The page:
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Afghan Votes Will Be Audited, Extending Monthslong Election Crisis


KABUL, Afghanistan — More than four months after Afghans cast their votes for a new president amid a raging war, the crisis over the election’s results deepened as officials on Wednesday ordered a partial audit of a decisive share of ballots.

Despite cries from opposition candidates of irregularities in the September vote, the country’s election commission in December declared the incumbent president Ashraf Ghani in the lead, with a margin of less than 1 percent over the minimum 50 percent required for victory.

The opposition tickets, disputing roughly 15 percent of the total vote count, appealed to the Independent Electoral Complaints Commission, which adjudicates candidate objections before a final result is announced.

After weeks of sifting through more than 20,000 complaints, the panel on Wednesday ordered a partial audit of nearly 240,000 votes from the roughly 1.8 million votes cast, essentially keeping the final results hanging in the balance.

Many analysts fear that the crisis over the vote could stretch for weeks, because the audit will be carried out by the same election commission that opposition candidates had accused of mismanagement and of favoring Mr. Ghani.

Mr. Ghani’s supporters, in return, accuse the opposition of playing an obstruction game, challenging his victory so they can get a share in the government.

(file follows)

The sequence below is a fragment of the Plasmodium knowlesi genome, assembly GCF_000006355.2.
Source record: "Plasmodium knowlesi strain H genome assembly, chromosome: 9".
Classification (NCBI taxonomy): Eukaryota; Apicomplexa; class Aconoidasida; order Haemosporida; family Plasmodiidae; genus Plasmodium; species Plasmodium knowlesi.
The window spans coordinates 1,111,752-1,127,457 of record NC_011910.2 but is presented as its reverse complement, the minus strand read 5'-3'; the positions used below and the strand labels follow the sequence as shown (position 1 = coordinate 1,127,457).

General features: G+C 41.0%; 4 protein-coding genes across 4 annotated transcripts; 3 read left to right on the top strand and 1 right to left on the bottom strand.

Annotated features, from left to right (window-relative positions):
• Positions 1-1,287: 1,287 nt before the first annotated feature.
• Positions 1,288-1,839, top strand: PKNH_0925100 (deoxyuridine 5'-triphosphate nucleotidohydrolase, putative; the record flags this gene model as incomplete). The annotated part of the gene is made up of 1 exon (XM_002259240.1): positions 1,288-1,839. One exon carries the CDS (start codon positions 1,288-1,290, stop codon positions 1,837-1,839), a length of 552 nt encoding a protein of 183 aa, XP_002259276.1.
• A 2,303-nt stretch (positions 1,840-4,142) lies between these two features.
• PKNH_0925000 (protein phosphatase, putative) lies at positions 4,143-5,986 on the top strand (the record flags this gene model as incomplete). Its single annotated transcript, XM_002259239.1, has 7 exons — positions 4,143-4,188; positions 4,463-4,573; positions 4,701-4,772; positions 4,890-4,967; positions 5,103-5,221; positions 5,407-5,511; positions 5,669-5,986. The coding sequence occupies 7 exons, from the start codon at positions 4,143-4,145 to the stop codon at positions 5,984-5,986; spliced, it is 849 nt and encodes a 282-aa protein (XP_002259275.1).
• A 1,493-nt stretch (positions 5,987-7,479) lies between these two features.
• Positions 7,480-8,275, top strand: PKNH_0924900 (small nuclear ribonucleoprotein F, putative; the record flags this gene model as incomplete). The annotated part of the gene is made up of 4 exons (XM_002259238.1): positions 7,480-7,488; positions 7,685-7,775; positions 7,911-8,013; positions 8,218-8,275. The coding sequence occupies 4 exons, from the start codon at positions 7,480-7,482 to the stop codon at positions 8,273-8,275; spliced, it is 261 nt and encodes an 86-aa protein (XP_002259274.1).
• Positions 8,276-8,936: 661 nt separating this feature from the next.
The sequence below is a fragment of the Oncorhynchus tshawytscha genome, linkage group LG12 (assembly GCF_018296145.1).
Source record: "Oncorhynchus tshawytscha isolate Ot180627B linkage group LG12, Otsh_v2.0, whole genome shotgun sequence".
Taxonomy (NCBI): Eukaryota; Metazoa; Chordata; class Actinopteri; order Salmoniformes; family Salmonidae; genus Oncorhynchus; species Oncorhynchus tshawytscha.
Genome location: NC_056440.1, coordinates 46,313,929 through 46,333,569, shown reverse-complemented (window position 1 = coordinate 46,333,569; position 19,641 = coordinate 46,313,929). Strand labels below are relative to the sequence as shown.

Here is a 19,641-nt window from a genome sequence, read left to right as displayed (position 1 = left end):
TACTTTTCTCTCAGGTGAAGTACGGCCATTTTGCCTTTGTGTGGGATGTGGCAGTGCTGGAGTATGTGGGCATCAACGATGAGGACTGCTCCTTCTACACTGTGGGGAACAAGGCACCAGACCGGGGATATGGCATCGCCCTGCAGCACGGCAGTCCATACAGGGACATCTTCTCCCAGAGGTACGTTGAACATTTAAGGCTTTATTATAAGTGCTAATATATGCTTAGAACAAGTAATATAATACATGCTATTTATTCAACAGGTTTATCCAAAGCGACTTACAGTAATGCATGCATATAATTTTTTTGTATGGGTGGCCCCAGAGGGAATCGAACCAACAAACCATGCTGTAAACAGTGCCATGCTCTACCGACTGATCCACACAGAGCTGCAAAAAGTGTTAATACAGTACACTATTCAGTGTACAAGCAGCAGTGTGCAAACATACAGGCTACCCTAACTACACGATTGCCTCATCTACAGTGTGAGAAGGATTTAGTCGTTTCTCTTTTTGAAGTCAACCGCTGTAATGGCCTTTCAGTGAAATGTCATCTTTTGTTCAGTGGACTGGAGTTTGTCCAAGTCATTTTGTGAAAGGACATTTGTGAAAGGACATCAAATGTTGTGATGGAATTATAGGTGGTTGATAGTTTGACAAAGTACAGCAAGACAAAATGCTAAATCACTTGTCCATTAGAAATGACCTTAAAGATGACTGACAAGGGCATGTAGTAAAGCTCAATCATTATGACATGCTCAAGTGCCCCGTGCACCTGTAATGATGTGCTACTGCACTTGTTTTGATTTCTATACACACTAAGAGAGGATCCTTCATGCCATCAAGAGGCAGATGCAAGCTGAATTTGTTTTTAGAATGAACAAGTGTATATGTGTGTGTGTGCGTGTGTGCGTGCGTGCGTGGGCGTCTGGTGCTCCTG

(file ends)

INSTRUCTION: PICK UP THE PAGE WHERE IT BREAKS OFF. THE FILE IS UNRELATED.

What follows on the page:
The political crisis continues amid sensitive peace negotiations to end the long war in Afghanistan. Taliban officials and American negotiators have been meeting for weeks trying to finalize a peace deal that was torpedoed by President Trump last September just as the two sides were ready to sign.

The United States is demanding that the Taliban significantly reduce its attacks before the two sides make their agreement final. A deal between Washington and the Taliban, which would also involve the gradual withdrawal of the remaining American troops, would open the way for negotiations between the insurgents and other Afghans, including Mr. Ghani’s government, over power sharing.

President Trump has made no secret of his desire to significantly reduce the American troop presence in Afghanistan — whether there is a peace deal or not. In his State of the Union speech, he said peace talks were continuing and reiterated his desire to end the war.

“We are working to finally end America’s longest war and bring our troops back home,” Mr. Trump said.

Sayed Qutbuddin Roydar, a member of the election complaints commission, said the panel decided to partially audit disputed categories that add up to about 240,000 votes after a long period of deliberation.

“The election commission says the votes are legitimate, and the complainers are saying no — the votes are not legitimate,” Mr. Roydar said. “We have doubts about the election commission’s decisions — and to consider those votes valid, we have imposed these conditions and ordered the audit so we can convince the complainers and assure ourselves.”

While some analysts welcomed the panel’s diligence in requiring more information before making a decision on a slice of votes that could decide the election, others said the process had dragged so long it was becoming a joke.

“Nowhere have we seen results take this long,” said Mohammad Naeem Ayubzada, head of the Transparent Election Foundation of Afghanistan, a civil society organization. “In Afghanistan, unfortunately, the technical aspects of the election have also become tools for political agendas — and that means people no longer have faith.”

Fatima Faizi and Najim Rahim contributed reporting.

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